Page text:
My conclusion is that because that level of provision is so strongly associated with the operating funding mechanism, the funding mechanism for care is equally substandard:
“more than half (57.6%) of Australian residents receive care in aged care homes that have unacceptable levels of staffing (1 and 2 stars).
To bring staffing levels up to 3 stars would require an increase of 37.3% more staff hours in those facilities. This translates into an additional of 20% in total care staff hours across Australia.
We have not limited our analysis to determining the additional resources required to bring facilities up to an acceptable level. We have also provided an indication of the additional resource requirements that are required to deliver staffing levels consistent with good practice and best practice care.
For all residents to receive at least 4 stars (what we consider good practice) requires an overall increase of 37.2% in total care staffing while 5 stars (best practice) care would require an overall increase of 49.4% in total care staffing.” (2)
As you are probably well aware, I am the CEO of Braemar Presbyterian Care (“Braemar”). To put our services into perspective, since I joined Braemar in March 2017 we have been increasing hours per resident per day to a level that is close to the current national average as recorded by the StewartBrown benchmarking service (3) reporting. And, as far as is reasonable, we have been improving our subsidy income to match the staffing. But that recurrent income is not enough.
According to this research paper, prepared for the Royal Commission into Aged Care Quality and Safety, less than 3 star level of staffing is unacceptable, while a 4 star staffing is good practice, and 5 star staffing is best practice. Yet 57.6% of residents receive less than 3 star (unacceptable) staffing and only 1.4% receive best practice staffing.
How is this translated into the care of our elders?
Over the past several years I have written often on how much funding I believe the aged care sector has been short-changed by a range of political and bureaucratic decisions over. Aged care funding is not adequate to meet the health care needs of Australia’s frail elderly, vulnerable, care recipients. My comments apply across residential aged care funding and home/community care package funding alike. You can review some of my previous articles in the footnotes below.  
Patricia Sparrow, Chief Executive of the not-profit aged care peak body Aged and Community Services Australia (ACSA), commentating recently on home care packages, lamented the lack of preparedness and capability of our aged care system, saying “Until we see adequate long-term planning for the structural and funding issues, Australia won’t be able to fully address the needs of older Australians”. Sean Rooney, Chief Executive of Leading Aged Services Australia, similarly recently commented that the “aged care system needs adequate funding to be sustainable and meet the needs of seniors” and called for an additional $3 billion to “improve the viability of the sector”.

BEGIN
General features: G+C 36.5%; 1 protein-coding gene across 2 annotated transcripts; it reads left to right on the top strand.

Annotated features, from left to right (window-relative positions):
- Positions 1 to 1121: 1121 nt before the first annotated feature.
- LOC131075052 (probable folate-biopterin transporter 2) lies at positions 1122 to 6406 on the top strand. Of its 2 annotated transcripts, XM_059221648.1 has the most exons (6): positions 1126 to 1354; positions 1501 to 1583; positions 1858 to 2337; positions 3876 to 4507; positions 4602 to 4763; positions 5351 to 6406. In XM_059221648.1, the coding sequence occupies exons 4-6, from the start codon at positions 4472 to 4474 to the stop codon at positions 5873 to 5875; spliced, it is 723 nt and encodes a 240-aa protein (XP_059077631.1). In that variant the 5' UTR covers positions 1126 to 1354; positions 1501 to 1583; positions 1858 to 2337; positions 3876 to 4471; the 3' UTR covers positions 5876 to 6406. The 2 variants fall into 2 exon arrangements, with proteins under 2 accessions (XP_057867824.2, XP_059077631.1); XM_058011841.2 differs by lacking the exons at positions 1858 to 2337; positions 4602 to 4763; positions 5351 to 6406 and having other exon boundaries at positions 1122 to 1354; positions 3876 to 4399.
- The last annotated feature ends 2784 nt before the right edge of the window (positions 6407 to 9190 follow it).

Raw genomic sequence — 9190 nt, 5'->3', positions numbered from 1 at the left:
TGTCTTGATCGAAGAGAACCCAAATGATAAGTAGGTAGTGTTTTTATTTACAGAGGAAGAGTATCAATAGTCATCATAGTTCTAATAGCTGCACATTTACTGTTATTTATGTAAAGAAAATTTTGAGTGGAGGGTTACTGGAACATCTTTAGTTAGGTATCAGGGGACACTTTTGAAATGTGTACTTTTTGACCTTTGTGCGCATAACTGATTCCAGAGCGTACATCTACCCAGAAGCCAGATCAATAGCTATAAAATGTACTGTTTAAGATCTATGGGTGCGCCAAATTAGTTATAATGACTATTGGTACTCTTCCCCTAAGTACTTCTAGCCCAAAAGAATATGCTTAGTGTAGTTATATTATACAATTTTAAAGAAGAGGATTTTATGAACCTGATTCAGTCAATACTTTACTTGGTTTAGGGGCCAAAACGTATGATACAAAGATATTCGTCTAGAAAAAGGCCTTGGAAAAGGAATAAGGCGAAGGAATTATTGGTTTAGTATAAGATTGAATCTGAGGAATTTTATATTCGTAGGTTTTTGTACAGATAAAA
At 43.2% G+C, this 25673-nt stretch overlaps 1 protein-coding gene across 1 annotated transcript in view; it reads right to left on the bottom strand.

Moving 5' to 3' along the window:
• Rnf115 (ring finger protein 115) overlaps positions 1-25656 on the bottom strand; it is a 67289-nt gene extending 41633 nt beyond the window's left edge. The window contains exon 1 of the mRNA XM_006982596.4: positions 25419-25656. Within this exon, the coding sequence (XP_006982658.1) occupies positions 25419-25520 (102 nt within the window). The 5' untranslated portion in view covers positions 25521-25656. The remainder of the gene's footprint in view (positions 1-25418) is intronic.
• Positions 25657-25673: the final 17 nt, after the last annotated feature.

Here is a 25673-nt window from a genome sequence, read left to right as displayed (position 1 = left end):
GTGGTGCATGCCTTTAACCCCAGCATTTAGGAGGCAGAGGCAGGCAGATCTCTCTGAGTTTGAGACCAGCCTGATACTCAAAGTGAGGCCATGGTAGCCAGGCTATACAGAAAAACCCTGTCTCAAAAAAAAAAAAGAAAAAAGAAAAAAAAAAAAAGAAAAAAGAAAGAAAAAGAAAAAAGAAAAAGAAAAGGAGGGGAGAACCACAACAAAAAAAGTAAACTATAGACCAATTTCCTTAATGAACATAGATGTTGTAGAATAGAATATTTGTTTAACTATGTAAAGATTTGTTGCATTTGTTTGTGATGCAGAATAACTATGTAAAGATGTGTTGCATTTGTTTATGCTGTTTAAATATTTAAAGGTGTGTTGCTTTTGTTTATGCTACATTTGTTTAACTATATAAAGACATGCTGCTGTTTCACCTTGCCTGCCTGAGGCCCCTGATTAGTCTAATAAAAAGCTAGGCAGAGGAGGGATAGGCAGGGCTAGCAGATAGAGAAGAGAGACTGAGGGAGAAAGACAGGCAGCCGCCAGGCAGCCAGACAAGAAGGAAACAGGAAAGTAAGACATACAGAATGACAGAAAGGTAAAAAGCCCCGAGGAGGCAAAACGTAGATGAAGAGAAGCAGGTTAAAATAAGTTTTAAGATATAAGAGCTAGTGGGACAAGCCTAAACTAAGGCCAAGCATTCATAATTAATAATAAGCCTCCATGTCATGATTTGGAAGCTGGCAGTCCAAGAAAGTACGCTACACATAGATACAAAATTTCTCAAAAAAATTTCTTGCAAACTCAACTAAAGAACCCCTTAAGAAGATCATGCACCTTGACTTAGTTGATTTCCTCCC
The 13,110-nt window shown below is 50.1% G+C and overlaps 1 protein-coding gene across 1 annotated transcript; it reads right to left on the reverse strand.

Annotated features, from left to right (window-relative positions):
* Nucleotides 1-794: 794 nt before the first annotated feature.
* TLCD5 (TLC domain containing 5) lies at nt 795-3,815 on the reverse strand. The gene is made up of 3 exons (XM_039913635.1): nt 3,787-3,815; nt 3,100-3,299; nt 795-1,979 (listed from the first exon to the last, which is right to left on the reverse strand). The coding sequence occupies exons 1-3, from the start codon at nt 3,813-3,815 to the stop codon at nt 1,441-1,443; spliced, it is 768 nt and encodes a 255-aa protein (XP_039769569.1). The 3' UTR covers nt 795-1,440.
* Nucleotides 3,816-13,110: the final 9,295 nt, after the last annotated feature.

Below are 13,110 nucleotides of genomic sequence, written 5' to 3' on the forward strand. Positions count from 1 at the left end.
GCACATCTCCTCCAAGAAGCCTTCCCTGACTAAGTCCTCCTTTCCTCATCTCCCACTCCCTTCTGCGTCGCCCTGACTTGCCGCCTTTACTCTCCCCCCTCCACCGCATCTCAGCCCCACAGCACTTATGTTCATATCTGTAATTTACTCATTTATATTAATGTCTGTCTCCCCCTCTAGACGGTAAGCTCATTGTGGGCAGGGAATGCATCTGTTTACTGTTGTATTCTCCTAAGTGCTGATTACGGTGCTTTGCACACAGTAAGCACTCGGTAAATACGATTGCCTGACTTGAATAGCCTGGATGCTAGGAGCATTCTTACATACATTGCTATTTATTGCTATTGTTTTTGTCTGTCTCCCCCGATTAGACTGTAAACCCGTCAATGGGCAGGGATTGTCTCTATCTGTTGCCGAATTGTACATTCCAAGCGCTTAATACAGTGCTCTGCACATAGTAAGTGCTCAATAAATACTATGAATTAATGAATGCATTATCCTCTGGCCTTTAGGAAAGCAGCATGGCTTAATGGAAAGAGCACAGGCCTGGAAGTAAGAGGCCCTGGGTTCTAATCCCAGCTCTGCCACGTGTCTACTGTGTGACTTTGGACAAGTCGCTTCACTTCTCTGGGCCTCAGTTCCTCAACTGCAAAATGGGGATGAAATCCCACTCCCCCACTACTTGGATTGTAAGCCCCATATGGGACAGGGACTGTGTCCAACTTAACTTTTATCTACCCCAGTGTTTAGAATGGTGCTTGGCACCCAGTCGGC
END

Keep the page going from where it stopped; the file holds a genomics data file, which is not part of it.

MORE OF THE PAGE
Just this week I was briefed about the outcomes of a very recent Faster Horses Inside Aged Care Report (2019) of perceptions around aged care in Australia. I recommend this review to all readers of this blog. Reviewing response from over 1,500 people from a cross section of metropolitan centres, the response to two specific questions piqued my interest.
I am going to assume that most people reading this article will be aware that there is currently a Royal Commission reviewing matters of Quality and Safety in Aged Care. Among other things, that Commission is inquiring into matters where poor and substandard care have been provided to residents in residential aged care and to care recipients in home and community-based care.
Where there have been findings of substandard care, all providers in the aged care sector should stand resolutely with care recipients and be highly critical of the events that took place to permit such poor care being delivered. However, without wanting to escape from the responsibility of being a provider of aged care I do want to highlight again the dilemma that providers find themselves in desiring to provide the best care that they can.
One of the threads arising through the Royal Commission Hearings, and for some time prior to the Commission commencing has been a call for a higher staff ratio in care services being delivered.
Braemar Presbyterian Care is
offering a free community event for local people of Perth, who are interested
in learning more about palliative care.
The team have developed a Living
with Dignity, Dying in Comfort information evening, which
will take place on 22 May from 5:30PM at Braemar House, located at 10 Windsor
Road, East Fremantle.
spoke recently with our Professional Standards, Quality and Risk Specialist,
Bernadette Samura, who has a lot of experience in this area – having previously
managed Braemar House.
Bernadette was quick to point out
that palliative care is far more than just end-of-life care, and that it is
essential to challenge the myths and stigmas around palliative care. ‘We want
people to openly discuss it as a normal part of their future planning,’ she
told me. It is Braemar’s desire to ensure everyone involved in this quality of
life process is very much part of the care and friendship philosophy that can
add so much to quality of life.
evening involves a keynote presentation from Bethesda Hospital’s Clinical Nurse
Manager, Ed Gaudion, as well as exhibits showcasing various care approaches. It
is a free event, and is open to members of the community, their families with
loved ones in care facilities, those planning to relocate to residential aged
care, as well as anyone keen to learn more about palliative care.
Hope to see you there,
Note: The Living with Dignity, Dying in Comfort information
evening will take place on Wednesday 22 May at Braemar House in East Fremantle,
from 5:30-7PM. Coffee and light refreshments will be provided. Anyone
interested in attending this session can find out more details by contacting 08